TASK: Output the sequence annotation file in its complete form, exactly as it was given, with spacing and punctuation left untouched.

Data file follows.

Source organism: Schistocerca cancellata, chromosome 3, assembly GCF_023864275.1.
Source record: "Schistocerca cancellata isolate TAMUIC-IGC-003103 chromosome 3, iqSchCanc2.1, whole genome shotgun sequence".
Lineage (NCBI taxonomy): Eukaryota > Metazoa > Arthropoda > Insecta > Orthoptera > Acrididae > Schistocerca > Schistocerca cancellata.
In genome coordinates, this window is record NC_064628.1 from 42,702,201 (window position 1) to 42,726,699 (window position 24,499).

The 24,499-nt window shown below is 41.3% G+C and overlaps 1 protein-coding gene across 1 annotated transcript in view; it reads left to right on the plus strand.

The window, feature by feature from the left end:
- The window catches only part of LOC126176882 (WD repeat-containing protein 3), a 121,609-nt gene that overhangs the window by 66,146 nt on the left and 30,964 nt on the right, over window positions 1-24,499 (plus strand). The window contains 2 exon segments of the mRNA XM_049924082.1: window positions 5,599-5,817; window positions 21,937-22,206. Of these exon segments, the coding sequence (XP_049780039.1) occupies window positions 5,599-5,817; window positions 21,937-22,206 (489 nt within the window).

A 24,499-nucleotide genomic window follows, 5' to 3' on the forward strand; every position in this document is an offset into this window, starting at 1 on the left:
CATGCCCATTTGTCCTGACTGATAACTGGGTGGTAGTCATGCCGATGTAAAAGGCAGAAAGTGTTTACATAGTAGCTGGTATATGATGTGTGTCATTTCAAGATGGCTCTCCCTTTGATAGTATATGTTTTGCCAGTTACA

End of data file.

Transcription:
Source organism: Schistocerca cancellata, chromosome 3, assembly GCF_023864275.1.
Source record: "Schistocerca cancellata isolate TAMUIC-IGC-003103 chromosome 3, iqSchCanc2.1, whole genome shotgun sequence".
Lineage (NCBI taxonomy): Eukaryota > Metazoa > Arthropoda > Insecta > Orthoptera > Acrididae > Schistocerca > Schistocerca cancellata.
In genome coordinates, this window is record NC_064628.1 from 42,702,201 (window position 1) to 42,726,699 (window position 24,499).

The 24,499-nt window shown below is 41.3% G+C and overlaps 1 protein-coding gene across 1 annotated transcript in view; it reads left to right on the plus strand.

The window, feature by feature from the left end:
- The window catches only part of LOC126176882 (WD repeat-containing protein 3), a 121,609-nt gene that overhangs the window by 66,146 nt on the left and 30,964 nt on the right, over window positions 1-24,499 (plus strand). The window contains 2 exon segments of the mRNA XM_049924082.1: window positions 5,599-5,817; window positions 21,937-22,206. Of these exon segments, the coding sequence (XP_049780039.1) occupies window positions 5,599-5,817; window positions 21,937-22,206 (489 nt within the window).

A 24,499-nucleotide genomic window follows, 5' to 3' on the forward strand; every position in this document is an offset into this window, starting at 1 on the left:
CATGCCCATTTGTCCTGACTGATAACTGGGTGGTAGTCATGCCGATGTAAAAGGCAGAAAGTGTTTACATAGTAGCTGGTATATGATGTGTGTCATTTCAAGATGGCTCTCCCTTTGATAGTATATGTTTTGCCAGTTACA